by Not an ESTreply 10002/09/2013

You mean you will troll elsewhere until you get the answer you're looking for, don't you, R100?

Give it up. Meet the Holy Roller and get it over with, already.

by Not an ESTreply 10102/09/2013

I am an adult (58yo) adoptee. I found my b-mom. we cooresponded by mail and some short phone calls a few years back. She is obviously not interested in meeting me. She has stopped responding. She has 3 (adult now) kids. She admitted to me she was not proud of her "cowardice" at not telling them about me. I understand that. When is the appropriate time to tell kids? When thy're little? ("Let Mommy tell you about the other baby she gave away") or when they're teens? ("Let me tell you about Mommy the Slut who gave a baby away") After awhile it just easier to NOT tell them. ...I don't understand the psycology of the thing but I am 'driven' to meet the sibs. I don't think that is wrong. It just IS. I did not ask for this situation. A contract was made when I was relinquished, but I was NOT asked my opinion. I do not feel bound by that contract. (The only other situation where a binding contract is made on the life of a baby was in slave times...think about THAT) So I am trying to screw up my courage to contact the sibs...Gently, humbley with respect. I don't want money or property, just knowledge. I hope we become friends at least but if they are traumatised by my contact I'll bow out. Each situation is different and needs individual strategies...Good luck to all of us who are searching

by Not an ESTreply 10204/25/2013

I am trying to connect with Michael. He posted on this thread about his bio father Butch Swift. I am one of the missing siblings and I would love to speak to you. My Name is Shelley, I am 37 years old. I have been trying for years to get info out of Butch about you and he would never even tell me your name. I found out about you from his wife. I have no contact with him, his wife or their two daughters (Stephanie Michelle and Melissa Gail) but I do have contact with Lisa and some contact with Bryant.

by Not an ESTreply 10306/16/2013

Does his cock size run in the family, R20?

by Not an ESTreply 10406/16/2013

Re R103:

I think we have our first DL reality show!

I've called it; it's mine. My production company will be pitching it out to Lifetime, then the ratings-starved OWN. Thanks all!

by Not an ESTreply 10506/16/2013

The next time anyone talks about "homosexual depravity," they need to be shown this thread.

The sociopathy exhibited by straight people on children, as described by the first 25% of posters, outweighs any evil committed by gays throughout the whole of recorded history.

by Not an ESTreply 10606/16/2013

TIP: Avoid ending the call with phrases such as "Jealous, bitches?"

by Not an ESTreply 10706/16/2013

My name is Shelley Polonski. I am trying to contact Michael who posted on this thread in December 2012 [R71] [R72]. Arthur Swift is my biological father. I would love to speak with you and can help fill in some of the information you are looking for. You can contact me on facebook or respond on this thread. I will keep checking back.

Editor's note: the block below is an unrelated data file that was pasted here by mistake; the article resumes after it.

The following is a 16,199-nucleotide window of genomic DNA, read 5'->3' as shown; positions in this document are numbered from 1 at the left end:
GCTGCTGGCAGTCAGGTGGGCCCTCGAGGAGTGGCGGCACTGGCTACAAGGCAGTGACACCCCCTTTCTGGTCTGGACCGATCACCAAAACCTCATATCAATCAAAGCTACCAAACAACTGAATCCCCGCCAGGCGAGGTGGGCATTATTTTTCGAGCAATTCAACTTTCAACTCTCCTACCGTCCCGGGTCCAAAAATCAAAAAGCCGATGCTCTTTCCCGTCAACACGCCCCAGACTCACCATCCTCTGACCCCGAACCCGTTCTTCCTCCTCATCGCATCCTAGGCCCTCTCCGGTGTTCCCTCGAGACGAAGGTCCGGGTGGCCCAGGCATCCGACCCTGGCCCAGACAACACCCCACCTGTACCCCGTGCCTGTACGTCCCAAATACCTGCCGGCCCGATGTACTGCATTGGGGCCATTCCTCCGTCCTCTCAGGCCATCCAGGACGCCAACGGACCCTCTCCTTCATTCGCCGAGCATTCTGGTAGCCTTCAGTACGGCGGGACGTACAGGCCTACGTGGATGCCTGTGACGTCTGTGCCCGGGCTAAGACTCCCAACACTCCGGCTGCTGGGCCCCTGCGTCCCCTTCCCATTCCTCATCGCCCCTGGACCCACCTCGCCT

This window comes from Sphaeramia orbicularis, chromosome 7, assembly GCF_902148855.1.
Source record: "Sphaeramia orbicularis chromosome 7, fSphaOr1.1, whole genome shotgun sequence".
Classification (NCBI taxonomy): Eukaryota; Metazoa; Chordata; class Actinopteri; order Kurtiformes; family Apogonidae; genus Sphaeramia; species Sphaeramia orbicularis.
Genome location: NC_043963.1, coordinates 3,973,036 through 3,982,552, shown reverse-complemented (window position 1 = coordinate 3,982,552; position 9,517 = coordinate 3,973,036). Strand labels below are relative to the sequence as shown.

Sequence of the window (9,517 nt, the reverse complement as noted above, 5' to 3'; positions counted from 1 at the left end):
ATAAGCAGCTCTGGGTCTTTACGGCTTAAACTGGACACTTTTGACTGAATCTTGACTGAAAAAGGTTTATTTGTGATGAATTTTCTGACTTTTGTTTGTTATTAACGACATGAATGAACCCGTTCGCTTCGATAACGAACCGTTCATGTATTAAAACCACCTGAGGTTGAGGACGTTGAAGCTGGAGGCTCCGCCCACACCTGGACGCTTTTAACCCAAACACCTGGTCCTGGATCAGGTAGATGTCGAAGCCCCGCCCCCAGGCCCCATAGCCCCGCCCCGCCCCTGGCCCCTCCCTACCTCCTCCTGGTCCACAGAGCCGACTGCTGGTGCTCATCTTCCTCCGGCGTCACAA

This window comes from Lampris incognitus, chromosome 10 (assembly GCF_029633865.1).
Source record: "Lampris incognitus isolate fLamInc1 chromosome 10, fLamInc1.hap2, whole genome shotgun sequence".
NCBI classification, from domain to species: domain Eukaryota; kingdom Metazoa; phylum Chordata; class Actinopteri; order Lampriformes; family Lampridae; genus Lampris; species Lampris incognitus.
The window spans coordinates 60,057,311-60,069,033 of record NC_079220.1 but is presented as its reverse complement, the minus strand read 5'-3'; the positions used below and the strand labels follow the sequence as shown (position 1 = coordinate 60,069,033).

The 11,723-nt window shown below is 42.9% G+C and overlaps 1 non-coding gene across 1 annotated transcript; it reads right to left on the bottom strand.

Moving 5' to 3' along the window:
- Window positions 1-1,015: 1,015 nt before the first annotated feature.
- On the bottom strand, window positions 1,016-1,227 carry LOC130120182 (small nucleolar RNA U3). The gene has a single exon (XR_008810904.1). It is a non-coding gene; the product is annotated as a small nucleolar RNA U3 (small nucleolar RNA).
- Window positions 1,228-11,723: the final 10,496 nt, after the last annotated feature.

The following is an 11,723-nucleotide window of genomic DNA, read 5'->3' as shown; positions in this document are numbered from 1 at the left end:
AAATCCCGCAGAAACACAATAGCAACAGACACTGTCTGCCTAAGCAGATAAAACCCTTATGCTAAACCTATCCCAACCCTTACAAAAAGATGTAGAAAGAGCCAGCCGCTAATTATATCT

by Not an ESTreply 10806/17/2013

This happened to my mother. Except her father cheated and then started a family with the other woman, thus having 4 more children. After he died, they were located and 3 out of the 4 of his children now have great relationships with our family.

The youngest son has not accepted it. He was really messed up by it and the idea that his father had other children and never told them about it or being married previously.

I say go for it OP. You might find some great people. The new siblings even come to family reunions now.

by Not an ESTreply 10906/17/2013

Michael, I am Lisa(formally Lisa Swift) Authur Bryant Swift's first born ( not that it is of importance lol) I would like to speak with you not sure how to know if you respond on this site, I will also try to flag it. You can find me on facebook Lisa Rhoades Friday, from Guthrie Oklahoma and Broken Arrow Oklahoma now living in Leavenworth Kansas, please contact me, we do have another sister he tried to keep a secret her name is Shelly but she found us and found this link, she is a go getter like some of her other siblings and she found this. Can't wait to hear from you.

by Not an ESTreply 11006/17/2013

This is a really interesting thread. I hope the Swift family finds each other.

As far as r100 - just wow, what a mean woman.

by Not an ESTreply 11106/17/2013

This is michael. I sent you both messages in facebook. I cant wait to hear from yall.

by Not an ESTreply 11207/27/2013

Aww I hope this is true because it's making me cry ....

by Not an ESTreply 11307/27/2013

My half siblings met a couple of their half siblings, they don't keep in touch with them...nothing in common and one of the siblings, really didn't know his Dad at all, he was just the product of an affair.

I don't recommend it because it will probably just lead to awkward situations.

Some men, who drop babies all over town, I just want to smack them Why doesn't society come down on them?

by Not an ESTreply 11407/27/2013